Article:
Peter Strauss’s The Place of Agencies in Government: Separation of Powers and the Fourth Branch
reshaped contemporary thinking about the constitutionality of federal administrative government. When the article appeared in 1984, the Reagan Revolution was in full swing. Reagan’s overtly antiregulatory policy stance and his Administration’s advocacy of a highly formalist and originalist style of constitutional interpretation fundamentally challenged the post–New Deal administrative state. Aggressive interpretation of Article II led to controversial strategies of White House control: centralized rulemaking review, appointment of agency heads loyal to the President’s (anti)regulatory agenda, and attacks on institutions of administrative independence such as the independent regulatory commissions and career civil servants.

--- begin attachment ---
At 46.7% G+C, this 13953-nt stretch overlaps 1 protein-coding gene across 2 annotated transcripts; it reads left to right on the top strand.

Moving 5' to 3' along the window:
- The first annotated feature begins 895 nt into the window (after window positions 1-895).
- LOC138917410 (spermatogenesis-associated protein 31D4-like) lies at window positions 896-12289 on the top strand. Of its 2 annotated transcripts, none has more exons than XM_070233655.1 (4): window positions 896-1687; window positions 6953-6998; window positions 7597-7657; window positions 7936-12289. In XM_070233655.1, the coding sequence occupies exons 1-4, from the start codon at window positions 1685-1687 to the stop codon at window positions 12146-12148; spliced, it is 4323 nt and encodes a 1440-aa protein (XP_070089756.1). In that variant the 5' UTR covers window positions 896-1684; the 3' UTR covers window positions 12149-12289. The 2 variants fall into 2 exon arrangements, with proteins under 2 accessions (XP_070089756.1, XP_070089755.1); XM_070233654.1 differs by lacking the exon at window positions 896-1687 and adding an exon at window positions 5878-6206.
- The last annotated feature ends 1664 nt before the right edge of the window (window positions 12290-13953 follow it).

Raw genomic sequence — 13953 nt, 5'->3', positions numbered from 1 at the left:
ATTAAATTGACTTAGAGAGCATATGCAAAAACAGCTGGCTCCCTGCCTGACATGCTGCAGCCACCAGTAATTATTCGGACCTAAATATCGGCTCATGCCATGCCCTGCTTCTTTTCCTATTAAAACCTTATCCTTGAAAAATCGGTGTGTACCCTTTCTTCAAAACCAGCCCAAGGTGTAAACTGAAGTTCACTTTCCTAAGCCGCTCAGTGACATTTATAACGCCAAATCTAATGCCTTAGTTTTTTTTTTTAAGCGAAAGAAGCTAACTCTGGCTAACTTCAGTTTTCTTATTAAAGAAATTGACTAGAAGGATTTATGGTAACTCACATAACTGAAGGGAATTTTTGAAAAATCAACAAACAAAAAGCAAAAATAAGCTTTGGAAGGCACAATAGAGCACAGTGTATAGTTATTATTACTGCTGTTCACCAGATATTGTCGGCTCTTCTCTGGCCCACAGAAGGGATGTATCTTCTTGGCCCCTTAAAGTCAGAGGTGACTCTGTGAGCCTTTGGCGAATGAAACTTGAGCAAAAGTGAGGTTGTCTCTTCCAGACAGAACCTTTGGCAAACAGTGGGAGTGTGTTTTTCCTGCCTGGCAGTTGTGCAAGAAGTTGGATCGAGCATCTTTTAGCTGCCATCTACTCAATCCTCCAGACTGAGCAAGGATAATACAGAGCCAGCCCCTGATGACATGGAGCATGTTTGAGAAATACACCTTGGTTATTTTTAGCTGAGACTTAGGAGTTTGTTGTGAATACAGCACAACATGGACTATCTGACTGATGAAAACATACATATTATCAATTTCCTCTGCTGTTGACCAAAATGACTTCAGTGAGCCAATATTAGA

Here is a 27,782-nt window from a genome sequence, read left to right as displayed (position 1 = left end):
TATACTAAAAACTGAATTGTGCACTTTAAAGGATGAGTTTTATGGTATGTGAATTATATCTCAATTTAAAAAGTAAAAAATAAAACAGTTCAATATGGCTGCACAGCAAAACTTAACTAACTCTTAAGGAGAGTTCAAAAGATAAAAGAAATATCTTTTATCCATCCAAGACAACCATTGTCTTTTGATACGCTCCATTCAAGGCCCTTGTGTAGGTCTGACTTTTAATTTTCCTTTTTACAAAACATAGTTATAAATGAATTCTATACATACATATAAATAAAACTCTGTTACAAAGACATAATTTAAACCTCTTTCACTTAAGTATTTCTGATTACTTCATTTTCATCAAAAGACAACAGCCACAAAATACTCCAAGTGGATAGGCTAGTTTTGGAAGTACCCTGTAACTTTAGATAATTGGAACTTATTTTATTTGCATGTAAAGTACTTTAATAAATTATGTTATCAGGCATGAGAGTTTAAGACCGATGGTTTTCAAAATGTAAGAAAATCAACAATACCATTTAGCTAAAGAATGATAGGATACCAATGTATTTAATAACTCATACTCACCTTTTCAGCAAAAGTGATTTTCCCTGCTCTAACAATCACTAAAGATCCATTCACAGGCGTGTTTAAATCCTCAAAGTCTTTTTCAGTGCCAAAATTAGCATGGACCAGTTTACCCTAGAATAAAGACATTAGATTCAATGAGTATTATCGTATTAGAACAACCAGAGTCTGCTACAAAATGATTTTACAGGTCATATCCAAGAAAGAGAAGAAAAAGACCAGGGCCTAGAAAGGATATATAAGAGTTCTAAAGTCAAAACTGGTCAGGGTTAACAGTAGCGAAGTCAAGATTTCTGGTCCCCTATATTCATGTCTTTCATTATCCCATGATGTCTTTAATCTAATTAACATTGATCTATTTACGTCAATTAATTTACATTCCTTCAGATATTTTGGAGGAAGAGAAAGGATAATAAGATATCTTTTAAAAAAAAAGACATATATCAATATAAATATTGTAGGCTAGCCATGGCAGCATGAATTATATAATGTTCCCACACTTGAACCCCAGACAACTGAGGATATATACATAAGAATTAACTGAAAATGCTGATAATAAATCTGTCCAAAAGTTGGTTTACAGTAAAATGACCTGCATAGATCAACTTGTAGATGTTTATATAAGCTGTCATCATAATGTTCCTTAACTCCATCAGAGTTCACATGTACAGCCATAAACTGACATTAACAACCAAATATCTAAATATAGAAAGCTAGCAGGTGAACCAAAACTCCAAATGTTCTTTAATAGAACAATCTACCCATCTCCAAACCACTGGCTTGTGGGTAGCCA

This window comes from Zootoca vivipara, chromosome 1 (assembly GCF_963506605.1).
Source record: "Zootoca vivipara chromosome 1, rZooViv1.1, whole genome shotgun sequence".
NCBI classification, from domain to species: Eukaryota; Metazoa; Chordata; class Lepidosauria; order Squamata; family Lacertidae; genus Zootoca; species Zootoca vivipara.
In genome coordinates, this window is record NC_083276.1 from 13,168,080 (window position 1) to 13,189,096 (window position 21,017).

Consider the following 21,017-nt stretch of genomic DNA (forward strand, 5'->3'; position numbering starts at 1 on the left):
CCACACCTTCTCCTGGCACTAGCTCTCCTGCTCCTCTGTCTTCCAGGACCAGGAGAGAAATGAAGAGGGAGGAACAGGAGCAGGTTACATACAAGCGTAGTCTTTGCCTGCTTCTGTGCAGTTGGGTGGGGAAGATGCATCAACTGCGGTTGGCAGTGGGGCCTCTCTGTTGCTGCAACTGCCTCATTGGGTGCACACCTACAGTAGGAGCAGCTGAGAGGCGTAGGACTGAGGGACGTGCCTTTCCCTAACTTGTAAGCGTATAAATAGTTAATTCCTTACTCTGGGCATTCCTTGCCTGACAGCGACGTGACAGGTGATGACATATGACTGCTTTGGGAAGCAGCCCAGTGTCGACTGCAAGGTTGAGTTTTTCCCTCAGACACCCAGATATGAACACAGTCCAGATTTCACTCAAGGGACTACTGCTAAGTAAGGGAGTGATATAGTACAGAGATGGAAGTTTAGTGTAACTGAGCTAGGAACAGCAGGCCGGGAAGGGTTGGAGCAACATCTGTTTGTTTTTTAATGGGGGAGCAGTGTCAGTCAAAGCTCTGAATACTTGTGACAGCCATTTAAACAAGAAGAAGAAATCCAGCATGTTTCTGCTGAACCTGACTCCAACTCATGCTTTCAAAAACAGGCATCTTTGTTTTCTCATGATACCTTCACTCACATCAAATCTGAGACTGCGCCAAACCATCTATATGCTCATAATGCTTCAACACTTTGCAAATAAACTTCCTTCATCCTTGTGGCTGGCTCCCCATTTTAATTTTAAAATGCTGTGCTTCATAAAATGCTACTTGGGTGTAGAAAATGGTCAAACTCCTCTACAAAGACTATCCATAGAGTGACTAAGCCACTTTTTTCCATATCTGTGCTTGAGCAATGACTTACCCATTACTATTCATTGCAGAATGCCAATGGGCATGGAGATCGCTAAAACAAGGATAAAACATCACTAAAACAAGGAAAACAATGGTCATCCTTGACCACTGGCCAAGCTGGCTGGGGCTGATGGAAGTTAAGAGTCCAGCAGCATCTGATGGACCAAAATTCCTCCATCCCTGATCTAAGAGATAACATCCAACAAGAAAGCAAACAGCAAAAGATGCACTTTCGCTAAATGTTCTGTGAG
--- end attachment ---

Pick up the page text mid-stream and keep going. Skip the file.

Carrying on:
The Place of Agencies was a masterful defense of the constitutional legitimacy of American administrative government. Professor Strauss insisted on the essential constitutional distinction between the apex—Congress, the President, and the Supreme Court—and the vast apparatus of administration beneath. In this view, the Constitution prescribes strict separation of legislative, executive, and judicial powers only at the apex.
Below this level, two other structural principles dominate: a separation-of-functions requirement rooted in due process and a checks-and-balances concern with avoiding excessive accumulation of power in any single governmental entity.
Administrative agencies are constitutional so long as they have relationships of control and accountability with each of the actors at the apex: “The three must share the reins of control; means must be found of assuring that no one of them becomes dominant.”